“Soldat 2015” to
Soldat der Zukunft
Lt. Col. Johannes Bogner, Head of Project Team, Soldat der Zukunft, discusses Austria's two-fold policy
to provide both near term capability enhancements and a formal soldier modernisation programme
Austria's Future Soldier or Soldat der Zukunft programme began in 2008 with the commencement of work in preparation for a roughly two year definition phase, due to conclude in 2011 at which point a decision would be made on moving to the procurement phase of the programme which is now expected not to begin before 2015.
Lt. Col. Johannes Bogner, Head of Project Team Soldat der Zukunft explained that during that time the Austrian defence budget has, like others in the soldier community tightened. This factor as well as observations from the Austrian project team that other programmes around the world that had begun prior to that of Austria were also experiencing delays has helped determine the country's current Soldier Modernisation strategy.
Lt. Col. Bogner said, “We discussed this at length in the Ministry of Defence and the decision that was made has two main elements. First that we will continue the programme on an extended timeline after 2011 by elaborating the planning documents. We have also extended the programme accordingly to harmonise our national programme with the European Defence Agency Cat B Programme, Combat Equipment for Dismounted Soldiers (CEDS) where we are a contributing member state. Second, as we are nevertheless contributing to different theatres we still have some capability gaps which have to be closed. We are trying to close those capability gaps with what we internally call Soldier 2015.”
The Soldier 2015 programme will be focused on troops tasked to deploy overseas with Lt. Col. Bogner citing Austria's contribution to the EU Battlegroup as one example.
Lt. Col. Bogner said, “The priority areas for the first stage are protection and C4I or, more accurately elements of C4I. A new radio, new headsets and hearing protection and we are also trying to create some kind of head system. It is not a helmet system but a head system, consisting of protecting different areas of the head, eyes, ears and so on.”
The ‘head system' will consist of a helmet which must have at least the same protection as the current system, being lighter and more comfortable and must also be compatible with some additional sub-systems. As examples Lt. Col. Bogner cites hearing protection, eye protection, NBC mask, hearing protection headsets and it must also be compatible with the ballistic body posture.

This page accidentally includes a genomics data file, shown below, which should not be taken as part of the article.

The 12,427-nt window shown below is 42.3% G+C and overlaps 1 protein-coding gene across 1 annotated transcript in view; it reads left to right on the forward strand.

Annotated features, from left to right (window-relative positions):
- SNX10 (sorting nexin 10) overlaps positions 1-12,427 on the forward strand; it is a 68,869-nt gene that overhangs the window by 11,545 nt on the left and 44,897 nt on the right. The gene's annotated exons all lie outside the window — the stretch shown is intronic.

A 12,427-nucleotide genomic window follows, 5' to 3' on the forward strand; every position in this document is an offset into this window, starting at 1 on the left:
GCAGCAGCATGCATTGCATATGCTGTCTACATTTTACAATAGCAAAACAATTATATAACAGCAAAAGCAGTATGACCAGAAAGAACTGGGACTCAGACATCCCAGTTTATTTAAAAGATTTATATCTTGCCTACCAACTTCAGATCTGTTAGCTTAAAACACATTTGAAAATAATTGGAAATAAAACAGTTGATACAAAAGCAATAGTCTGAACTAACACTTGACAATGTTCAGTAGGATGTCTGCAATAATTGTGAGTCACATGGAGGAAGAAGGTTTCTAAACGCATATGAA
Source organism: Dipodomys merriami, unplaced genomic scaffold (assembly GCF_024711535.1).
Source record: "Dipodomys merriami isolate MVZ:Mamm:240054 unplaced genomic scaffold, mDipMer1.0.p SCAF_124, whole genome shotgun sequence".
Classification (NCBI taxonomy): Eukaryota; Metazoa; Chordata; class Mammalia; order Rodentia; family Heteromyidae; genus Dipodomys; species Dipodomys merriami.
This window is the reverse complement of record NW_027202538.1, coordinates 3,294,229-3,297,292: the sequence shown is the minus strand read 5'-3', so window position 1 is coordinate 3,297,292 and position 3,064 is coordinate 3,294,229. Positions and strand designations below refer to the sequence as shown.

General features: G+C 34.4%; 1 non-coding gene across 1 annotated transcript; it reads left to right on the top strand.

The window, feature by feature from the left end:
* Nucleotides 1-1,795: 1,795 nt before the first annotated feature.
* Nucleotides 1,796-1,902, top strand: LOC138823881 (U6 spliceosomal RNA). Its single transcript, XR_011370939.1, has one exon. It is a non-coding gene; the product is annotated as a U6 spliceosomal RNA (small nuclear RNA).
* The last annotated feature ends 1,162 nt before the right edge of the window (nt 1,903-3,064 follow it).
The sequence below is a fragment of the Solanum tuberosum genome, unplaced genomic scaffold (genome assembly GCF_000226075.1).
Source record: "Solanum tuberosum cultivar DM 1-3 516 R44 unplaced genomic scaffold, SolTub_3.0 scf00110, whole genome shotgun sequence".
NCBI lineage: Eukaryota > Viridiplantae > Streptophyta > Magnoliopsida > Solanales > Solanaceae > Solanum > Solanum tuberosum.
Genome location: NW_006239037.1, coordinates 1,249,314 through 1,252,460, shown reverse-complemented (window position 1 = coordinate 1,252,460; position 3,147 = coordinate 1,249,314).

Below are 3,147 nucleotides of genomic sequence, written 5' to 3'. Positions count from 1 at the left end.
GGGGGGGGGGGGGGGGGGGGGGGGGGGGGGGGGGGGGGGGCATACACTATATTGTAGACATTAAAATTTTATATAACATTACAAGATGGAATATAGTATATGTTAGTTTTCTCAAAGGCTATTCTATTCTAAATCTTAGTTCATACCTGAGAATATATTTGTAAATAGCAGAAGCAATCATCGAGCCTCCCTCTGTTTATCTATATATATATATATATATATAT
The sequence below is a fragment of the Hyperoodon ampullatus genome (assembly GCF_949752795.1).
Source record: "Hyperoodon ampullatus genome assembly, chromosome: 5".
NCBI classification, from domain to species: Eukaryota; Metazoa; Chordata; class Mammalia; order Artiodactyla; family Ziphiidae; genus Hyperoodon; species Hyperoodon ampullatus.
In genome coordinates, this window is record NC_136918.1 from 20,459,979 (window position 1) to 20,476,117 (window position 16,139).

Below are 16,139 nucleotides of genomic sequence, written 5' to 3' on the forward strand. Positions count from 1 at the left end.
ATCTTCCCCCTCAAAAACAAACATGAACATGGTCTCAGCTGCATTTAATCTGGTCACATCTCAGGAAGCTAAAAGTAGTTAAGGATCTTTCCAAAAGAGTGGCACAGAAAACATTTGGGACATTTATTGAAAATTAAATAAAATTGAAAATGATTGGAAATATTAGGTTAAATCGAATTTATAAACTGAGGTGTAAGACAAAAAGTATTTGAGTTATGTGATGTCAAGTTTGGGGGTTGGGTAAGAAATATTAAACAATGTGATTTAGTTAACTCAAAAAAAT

He added, “There are some open points which still have to be discussed but this is more or less the system as it will work. The helmet is one of the main components by the requirement. There are also some operational demands because we need some equipment very, very quickly and it could be that some other components could be procured in advance of this.”
Whether equipment acquired under Soldat 2015 will be phased into Soldat der Zukunft has yet to be determined. Lt. Col Bogner said, “If it is usable in the next two to three years after it is acquired it will, as much as possible be part of the Soldat der Zukunft programme. However, we are not yet talking about acquiring Soldat der Zukunft, we are still at the planning stage and the procurement phase will be started after this is completed.”
The background to this is the EDA's CEDS programme which has now changed from the Definition Stage to the Research & Technology Stage. Lt. Col. Bogner said, “We have detected some capability gaps that can only be closed by research and technology activities and the results of this work will find itself in the CEDS requirements document. It is a living document and we are contributing to that document. In parallel, we are working on our national planning documents but using CEDS outputs. We are a financial contributor to CEDS so it is entirely normal that we would also use these results for our national programmes.”
Soldat der Zukunft
The legacy equipment that will be brought into the programme has already been defined. Lt. Col. Bogner said that the current clothing had recently been acquired and that currently, there were no plans for fully integrated CBRN equipment.
Addressing lethality and Austria's in service Steyr AUG /StG 77 assault rifle, Lt. Col Bogner said, “The weapon systems itself will have to be modified because the regular soldier's weapon does not have a Picatinny rail and instead has integrated optics. We have other versions of that weapon but we certainly have to improve the StG 77/A1.”
A part of recent modernisation efforts, Austria acquired a new range of HF and VHF Combat Net Radios (CNRs) from the now Elbit Systems Land and C4I – Tadiran. These radios have recently begun fielded to the first battalions and is due to conclude next year. Lt. Col Bogner explained that no BMS had been acquired as part of this programme although requirements do exist and that as part of the Soldat der Zukunft planning phase there was a requirement both to interface with these CNRs and to operate with any future BMS. ■